Frightened terns abandon 3,000 eggs after drone illegally crashes on beach

www.theguardian.com

About 3,000 elegant tern eggs were abandoned at a southern California nesting island after a drone crashed and scared off the birds, a newspaper reported Friday.

Two drones were flown illegally over the Bolsa Chica ecological reserve in Huntington Beach in May and one of them went down in the wetlands, the Orange County Register said.

Fearing an attack from a predator, several thousand terns abandoned their ground nests, according to the state department of fish and wildlife.

Now, during the month when the birds would be overseeing their eggs as they begin to hatch, the sand is littered with egg shells.

It’s one of the largest-scale abandonments of eggs ever at the coastal site about 100 miles (160 km) north of San Diego, according to the reserve manager, Melissa Loebl.

With the pandemic driving more and more people to outdoor spaces, last year saw about 100,000 visitors to the Bolsa Chica reserve – up from about 60,000 the previous year, Loebl said told the newspaper.

That’s contributed not only to increased drone activity, but also to more dogs and bicycles on the trails – all of which are prohibited.

“We’ve seen a significant increase in dogs, particularly off-leash,” Loebl said. “That’s devastating for wildlife and this is prime nesting season. The dogs chase the birds and the birds abandon their nests.”

Another problem is the development of multimillion-dollar homes on the hillside at the north end of the reserve overlooking the wetlands, said Nick Molsberry, a fish and wildlife warden. While most residents respect the sensitive nature of the estuary, there are a few scofflaws, he said.

“It’s residents that sometimes feel entitled, that feel they should be able to use the land as they like,” Molsberry said. Authorities are ramping up enforcement and citing people who break the rules.

At nearly 1,500 acres, the reserve is the largest saltwater marsh between Monterey Bay, just south of San Francisco, and the Tijuana River Estuary in Mexico. About 800 species of plants and animals live at or migrate to Bolsa Chica.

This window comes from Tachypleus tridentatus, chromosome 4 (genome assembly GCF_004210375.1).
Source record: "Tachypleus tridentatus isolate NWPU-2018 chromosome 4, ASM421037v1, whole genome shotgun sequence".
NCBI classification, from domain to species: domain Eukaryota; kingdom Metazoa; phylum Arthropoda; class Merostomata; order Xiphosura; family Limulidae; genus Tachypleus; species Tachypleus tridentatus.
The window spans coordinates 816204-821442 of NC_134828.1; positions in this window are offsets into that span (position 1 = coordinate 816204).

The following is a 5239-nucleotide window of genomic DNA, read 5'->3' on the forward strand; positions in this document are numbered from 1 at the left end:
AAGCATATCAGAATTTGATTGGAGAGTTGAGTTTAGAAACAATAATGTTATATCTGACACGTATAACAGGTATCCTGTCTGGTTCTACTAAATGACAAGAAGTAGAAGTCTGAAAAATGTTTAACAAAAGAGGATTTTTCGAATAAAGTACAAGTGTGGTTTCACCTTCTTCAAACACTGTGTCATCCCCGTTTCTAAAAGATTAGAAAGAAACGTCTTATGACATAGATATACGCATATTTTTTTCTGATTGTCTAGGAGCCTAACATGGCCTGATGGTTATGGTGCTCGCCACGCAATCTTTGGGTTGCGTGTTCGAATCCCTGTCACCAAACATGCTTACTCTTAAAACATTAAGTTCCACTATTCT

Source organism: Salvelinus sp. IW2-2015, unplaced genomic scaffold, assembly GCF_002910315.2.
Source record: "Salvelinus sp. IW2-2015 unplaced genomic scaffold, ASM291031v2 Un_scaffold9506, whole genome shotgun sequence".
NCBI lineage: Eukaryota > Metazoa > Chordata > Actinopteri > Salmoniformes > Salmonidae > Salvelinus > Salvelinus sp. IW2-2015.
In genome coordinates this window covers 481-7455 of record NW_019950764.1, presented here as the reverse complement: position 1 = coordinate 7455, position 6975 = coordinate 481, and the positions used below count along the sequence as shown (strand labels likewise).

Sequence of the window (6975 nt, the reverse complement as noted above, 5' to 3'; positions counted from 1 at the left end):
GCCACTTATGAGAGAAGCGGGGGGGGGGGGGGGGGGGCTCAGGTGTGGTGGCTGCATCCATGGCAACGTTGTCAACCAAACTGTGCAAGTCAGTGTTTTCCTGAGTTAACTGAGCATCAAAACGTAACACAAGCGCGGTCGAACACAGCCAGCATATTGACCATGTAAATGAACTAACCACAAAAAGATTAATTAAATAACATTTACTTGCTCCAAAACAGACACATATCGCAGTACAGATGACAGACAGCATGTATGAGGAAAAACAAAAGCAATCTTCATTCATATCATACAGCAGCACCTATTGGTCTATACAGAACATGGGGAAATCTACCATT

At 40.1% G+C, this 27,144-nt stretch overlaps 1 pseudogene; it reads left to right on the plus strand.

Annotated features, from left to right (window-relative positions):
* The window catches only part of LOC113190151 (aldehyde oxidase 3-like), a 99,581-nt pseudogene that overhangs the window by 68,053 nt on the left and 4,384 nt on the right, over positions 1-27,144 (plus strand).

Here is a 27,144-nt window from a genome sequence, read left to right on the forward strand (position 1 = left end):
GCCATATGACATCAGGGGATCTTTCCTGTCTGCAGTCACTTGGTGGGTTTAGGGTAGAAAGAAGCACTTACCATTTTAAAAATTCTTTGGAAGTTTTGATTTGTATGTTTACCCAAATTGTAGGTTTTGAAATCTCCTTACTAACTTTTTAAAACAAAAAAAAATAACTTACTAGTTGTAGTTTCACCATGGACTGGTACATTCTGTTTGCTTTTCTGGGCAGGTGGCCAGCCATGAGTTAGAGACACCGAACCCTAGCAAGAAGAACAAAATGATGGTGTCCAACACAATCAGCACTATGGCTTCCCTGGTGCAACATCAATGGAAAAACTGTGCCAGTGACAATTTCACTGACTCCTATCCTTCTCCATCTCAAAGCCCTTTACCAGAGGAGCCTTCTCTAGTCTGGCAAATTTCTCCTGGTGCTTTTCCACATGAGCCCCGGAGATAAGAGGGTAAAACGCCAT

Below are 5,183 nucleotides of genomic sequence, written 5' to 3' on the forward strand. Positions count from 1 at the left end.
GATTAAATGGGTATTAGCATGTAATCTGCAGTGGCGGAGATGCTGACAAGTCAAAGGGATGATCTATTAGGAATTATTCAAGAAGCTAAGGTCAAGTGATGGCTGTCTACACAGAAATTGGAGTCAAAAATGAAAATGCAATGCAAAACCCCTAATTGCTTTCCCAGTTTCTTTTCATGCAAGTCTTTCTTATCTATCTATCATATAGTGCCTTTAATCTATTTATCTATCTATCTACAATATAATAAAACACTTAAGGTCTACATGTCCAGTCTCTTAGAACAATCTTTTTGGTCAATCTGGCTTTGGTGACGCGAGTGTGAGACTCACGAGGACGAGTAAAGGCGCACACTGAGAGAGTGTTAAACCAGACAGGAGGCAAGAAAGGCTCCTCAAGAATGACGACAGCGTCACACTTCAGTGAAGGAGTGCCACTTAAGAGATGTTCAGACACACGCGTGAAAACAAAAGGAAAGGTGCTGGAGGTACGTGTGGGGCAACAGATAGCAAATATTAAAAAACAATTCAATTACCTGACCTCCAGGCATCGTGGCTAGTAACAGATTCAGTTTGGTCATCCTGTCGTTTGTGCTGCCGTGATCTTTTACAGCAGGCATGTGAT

… we have a small favour to ask. Tens of millions have placed their trust in the Guardian’s high-impact journalism since we started publishing 200 years ago, turning to us in moments of crisis, uncertainty, solidarity and hope. More than 1.5 million readers, from 180 countries, have recently taken the step to support us financially – keeping us open to all, and fiercely independent.

With no shareholders or billionaire owner, we can set our own agenda and provide trustworthy journalism that’s free from commercial and political influence, offering a counterweight to the spread of misinformation. When it’s never mattered more, we can investigate and challenge without fear or favour.

Unlike many others, Guardian journalism is available for everyone to read, regardless of what they can afford to pay. We do this because we believe in information equality. Greater numbers of people can keep track of global events, understand their impact on people and communities, and become inspired to take meaningful action.

We aim to offer readers a comprehensive, international perspective on critical events shaping our world – from the Black Lives Matter movement, to the new American administration, Brexit, and the world’s slow emergence from a global pandemic. We are committed to upholding our reputation for urgent, powerful reporting on the climate emergency, and made the decision to reject advertising from fossil fuel companies, divest from the oil and gas industries, and set a course to achieve net zero emissions by 2030.

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https://www.theguardian.com/us-news/2021/jun/04/tern-bird-eggs-abandoned-drone

Solutions for Pet Cats